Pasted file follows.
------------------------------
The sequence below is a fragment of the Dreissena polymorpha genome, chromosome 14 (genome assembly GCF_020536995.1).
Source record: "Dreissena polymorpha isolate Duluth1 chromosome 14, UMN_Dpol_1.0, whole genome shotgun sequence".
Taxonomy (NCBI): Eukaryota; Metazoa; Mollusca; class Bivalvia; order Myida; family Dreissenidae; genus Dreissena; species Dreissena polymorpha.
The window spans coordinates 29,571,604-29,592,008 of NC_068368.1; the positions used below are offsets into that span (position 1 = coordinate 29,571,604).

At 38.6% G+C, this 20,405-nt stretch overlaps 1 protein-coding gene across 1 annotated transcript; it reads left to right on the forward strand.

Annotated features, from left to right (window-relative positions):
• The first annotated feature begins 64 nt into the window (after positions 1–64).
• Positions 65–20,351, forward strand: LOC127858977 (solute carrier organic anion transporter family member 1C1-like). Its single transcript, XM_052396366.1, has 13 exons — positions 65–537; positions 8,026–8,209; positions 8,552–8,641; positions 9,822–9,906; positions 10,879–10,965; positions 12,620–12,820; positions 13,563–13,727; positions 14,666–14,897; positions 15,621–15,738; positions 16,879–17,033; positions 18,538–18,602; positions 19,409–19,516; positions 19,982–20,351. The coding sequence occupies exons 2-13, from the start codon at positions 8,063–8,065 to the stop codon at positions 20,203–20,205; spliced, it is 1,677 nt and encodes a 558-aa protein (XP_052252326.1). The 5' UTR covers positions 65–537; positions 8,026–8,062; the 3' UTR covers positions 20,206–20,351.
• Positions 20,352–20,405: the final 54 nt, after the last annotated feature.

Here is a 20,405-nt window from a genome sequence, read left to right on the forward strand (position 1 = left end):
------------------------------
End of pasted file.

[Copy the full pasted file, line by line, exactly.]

The sequence below is a fragment of the Dreissena polymorpha genome, chromosome 14 (genome assembly GCF_020536995.1).
Source record: "Dreissena polymorpha isolate Duluth1 chromosome 14, UMN_Dpol_1.0, whole genome shotgun sequence".
Taxonomy (NCBI): Eukaryota; Metazoa; Mollusca; class Bivalvia; order Myida; family Dreissenidae; genus Dreissena; species Dreissena polymorpha.
The window spans coordinates 29,571,604-29,592,008 of NC_068368.1; the positions used below are offsets into that span (position 1 = coordinate 29,571,604).

At 38.6% G+C, this 20,405-nt stretch overlaps 1 protein-coding gene across 1 annotated transcript; it reads left to right on the forward strand.

Annotated features, from left to right (window-relative positions):
• The first annotated feature begins 64 nt into the window (after positions 1–64).
• Positions 65–20,351, forward strand: LOC127858977 (solute carrier organic anion transporter family member 1C1-like). Its single transcript, XM_052396366.1, has 13 exons — positions 65–537; positions 8,026–8,209; positions 8,552–8,641; positions 9,822–9,906; positions 10,879–10,965; positions 12,620–12,820; positions 13,563–13,727; positions 14,666–14,897; positions 15,621–15,738; positions 16,879–17,033; positions 18,538–18,602; positions 19,409–19,516; positions 19,982–20,351. The coding sequence occupies exons 2-13, from the start codon at positions 8,063–8,065 to the stop codon at positions 20,203–20,205; spliced, it is 1,677 nt and encodes a 558-aa protein (XP_052252326.1). The 5' UTR covers positions 65–537; positions 8,026–8,062; the 3' UTR covers positions 20,206–20,351.
• Positions 20,352–20,405: the final 54 nt, after the last annotated feature.

Here is a 20,405-nt window from a genome sequence, read left to right on the forward strand (position 1 = left end):